My parents told me that the only thing I would ever really own was my name. My name, ordinary in other contexts, is still odd in America.
Earlier this week, I came across two powerful poets who share the story of navigating the cultures and contexts of their names. Mohammed Hassan’s poem is here:
And Marjan Naderi’s follows up with her own story here:
Both artists share so personally that I am moved to say something. I love their truth telling, their passion, their reclamation.
And, for reasons I do not know, I do not share their passion.
My mentor and good friend, Rev. Jim Bank, never said my name correctly. He substituted a short “I” sound and clipped the end. His pronunciation was technically wrong, but warm with familiarity. He brought his mid-west to my mid-east and created a new thing.
My first anthropology professor practiced my name before the semester started. She was so proud to pronounce “Hoofazaarday” correctly. She was a white woman with big blond curls and a good heart. She beamed and I could not help but to grin at how very wrong she got it. How could I resist being celebrated with such joy, such blissful cluelessness? My husband still smiles when one of us recalls that atrocious attempt.
Then there was the time I answered the phone at church and a man asked to speak with Rev. Mitra. “You got her!” I chirped. He said, “No, no, Mitra is a man’s last name. It is Indian.” I assured him I would take a number and have the real Rev. Mitra call him back.
I could tell of the forcefully charming TSA agent who blocked my way as I stepped through security. He stepped between my husband and me and stood so very close and had so many questions. He shared that he just loved my name and wouldn’t I take a minute to tell him all about it and where it came from before walking to my gate? Fury can be just as charming right back.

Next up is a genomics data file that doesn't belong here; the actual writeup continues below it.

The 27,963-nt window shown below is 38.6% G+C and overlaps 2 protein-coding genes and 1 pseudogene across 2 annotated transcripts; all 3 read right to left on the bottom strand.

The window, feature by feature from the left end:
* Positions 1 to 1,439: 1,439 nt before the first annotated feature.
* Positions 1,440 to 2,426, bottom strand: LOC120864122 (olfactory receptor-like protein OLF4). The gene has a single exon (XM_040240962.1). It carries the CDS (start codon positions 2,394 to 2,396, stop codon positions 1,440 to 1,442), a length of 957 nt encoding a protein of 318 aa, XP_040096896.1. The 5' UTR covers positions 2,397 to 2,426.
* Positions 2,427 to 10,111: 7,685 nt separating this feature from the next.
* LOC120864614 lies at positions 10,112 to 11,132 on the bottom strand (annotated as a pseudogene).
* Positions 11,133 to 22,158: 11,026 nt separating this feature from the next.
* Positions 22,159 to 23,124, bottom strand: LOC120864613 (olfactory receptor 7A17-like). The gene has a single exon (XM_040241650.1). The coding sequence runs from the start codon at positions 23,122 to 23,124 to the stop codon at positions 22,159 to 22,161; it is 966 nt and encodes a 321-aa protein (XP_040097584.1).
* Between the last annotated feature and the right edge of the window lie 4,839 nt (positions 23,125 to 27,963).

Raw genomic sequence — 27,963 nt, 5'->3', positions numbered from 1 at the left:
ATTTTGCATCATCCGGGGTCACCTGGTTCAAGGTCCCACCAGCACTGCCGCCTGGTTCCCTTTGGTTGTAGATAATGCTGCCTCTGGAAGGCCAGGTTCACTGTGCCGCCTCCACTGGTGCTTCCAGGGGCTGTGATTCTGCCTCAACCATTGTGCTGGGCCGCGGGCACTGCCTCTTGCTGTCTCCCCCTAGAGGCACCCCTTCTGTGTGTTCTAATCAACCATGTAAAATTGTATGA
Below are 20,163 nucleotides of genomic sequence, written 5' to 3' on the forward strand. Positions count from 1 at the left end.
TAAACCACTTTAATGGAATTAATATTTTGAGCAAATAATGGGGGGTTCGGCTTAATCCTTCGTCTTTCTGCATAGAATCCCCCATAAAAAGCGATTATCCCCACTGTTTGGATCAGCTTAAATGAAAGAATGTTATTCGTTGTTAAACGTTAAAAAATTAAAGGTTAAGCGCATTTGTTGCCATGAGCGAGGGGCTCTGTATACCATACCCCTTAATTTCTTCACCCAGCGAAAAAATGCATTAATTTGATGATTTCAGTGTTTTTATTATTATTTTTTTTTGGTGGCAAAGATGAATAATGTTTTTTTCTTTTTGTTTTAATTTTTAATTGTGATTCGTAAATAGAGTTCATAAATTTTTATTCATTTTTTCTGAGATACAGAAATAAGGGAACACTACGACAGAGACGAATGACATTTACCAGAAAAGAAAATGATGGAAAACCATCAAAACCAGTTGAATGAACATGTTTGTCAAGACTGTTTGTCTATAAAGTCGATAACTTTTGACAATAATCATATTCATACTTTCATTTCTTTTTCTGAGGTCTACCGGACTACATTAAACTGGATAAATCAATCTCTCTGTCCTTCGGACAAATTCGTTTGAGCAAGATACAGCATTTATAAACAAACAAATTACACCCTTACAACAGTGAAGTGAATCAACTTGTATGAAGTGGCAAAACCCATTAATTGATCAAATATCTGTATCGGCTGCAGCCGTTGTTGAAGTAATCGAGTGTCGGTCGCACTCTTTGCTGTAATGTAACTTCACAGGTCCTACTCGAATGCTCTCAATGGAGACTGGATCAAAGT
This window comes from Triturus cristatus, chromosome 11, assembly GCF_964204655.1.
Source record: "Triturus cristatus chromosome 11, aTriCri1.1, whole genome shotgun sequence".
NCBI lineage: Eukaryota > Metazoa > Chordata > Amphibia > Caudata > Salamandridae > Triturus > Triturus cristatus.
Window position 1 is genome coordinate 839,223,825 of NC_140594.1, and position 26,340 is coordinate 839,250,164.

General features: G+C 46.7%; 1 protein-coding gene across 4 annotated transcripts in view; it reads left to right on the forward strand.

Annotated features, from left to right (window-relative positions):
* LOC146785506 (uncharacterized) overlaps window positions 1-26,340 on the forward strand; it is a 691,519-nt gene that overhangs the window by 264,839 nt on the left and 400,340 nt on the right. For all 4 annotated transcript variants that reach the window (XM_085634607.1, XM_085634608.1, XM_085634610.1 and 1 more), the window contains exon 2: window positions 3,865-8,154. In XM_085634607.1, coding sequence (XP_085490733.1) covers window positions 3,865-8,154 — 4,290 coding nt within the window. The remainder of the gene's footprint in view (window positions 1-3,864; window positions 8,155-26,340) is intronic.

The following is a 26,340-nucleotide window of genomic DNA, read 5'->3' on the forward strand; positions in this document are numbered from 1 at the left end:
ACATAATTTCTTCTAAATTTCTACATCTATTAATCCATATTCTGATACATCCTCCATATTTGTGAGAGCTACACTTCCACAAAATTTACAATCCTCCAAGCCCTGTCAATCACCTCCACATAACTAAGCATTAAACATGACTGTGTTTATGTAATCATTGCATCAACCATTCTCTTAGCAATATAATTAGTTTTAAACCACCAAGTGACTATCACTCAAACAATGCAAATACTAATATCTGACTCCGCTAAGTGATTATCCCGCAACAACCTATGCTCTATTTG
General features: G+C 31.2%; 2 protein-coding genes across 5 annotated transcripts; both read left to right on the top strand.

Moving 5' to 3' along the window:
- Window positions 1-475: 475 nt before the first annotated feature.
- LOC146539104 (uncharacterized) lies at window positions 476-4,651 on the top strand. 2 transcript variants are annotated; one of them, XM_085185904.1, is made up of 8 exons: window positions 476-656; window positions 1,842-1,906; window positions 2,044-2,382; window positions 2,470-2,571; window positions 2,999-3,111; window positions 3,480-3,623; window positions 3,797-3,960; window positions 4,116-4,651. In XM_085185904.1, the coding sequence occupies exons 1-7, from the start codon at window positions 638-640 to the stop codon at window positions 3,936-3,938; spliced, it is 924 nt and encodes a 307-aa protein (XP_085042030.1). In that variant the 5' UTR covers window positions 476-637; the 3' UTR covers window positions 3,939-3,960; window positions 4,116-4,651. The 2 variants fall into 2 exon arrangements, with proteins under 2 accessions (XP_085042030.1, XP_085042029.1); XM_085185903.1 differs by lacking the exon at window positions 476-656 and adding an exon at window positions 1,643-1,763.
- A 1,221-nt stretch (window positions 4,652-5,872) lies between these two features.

I love my name. I love my husband. But the only mispronunciation that bothers me is when “Jafarzadeh” is pronounced “Franseth.”
How we choose to be called is an alchemy of culture, history, deeply true identity and chosen presentation. This is true for first names, last names, nick names, pronouns, and titles. For Jim, I was Mitt-ruh. For that professor, I was “Miss Hoofazaarday,” both parts objectionable from anyone else. In written church documents, in formal meetings, I prefer to be called, in affirmation of ordination, with the title Reverend.
Please know that I enjoy the journey with you more than the destination. Rev. Mitra is always fine. Rev. Jafarzadeh is appropriate sometimes. “Pastor” works. As long as mutual respect is practiced, as long as grace and friendship endure, as long as we try to see each other clearly, I figure it is all good.
That said, please do take the time to hear the two poets above in their own words. They speak a truth that is important for all of us in healing the scars of history and bigotry.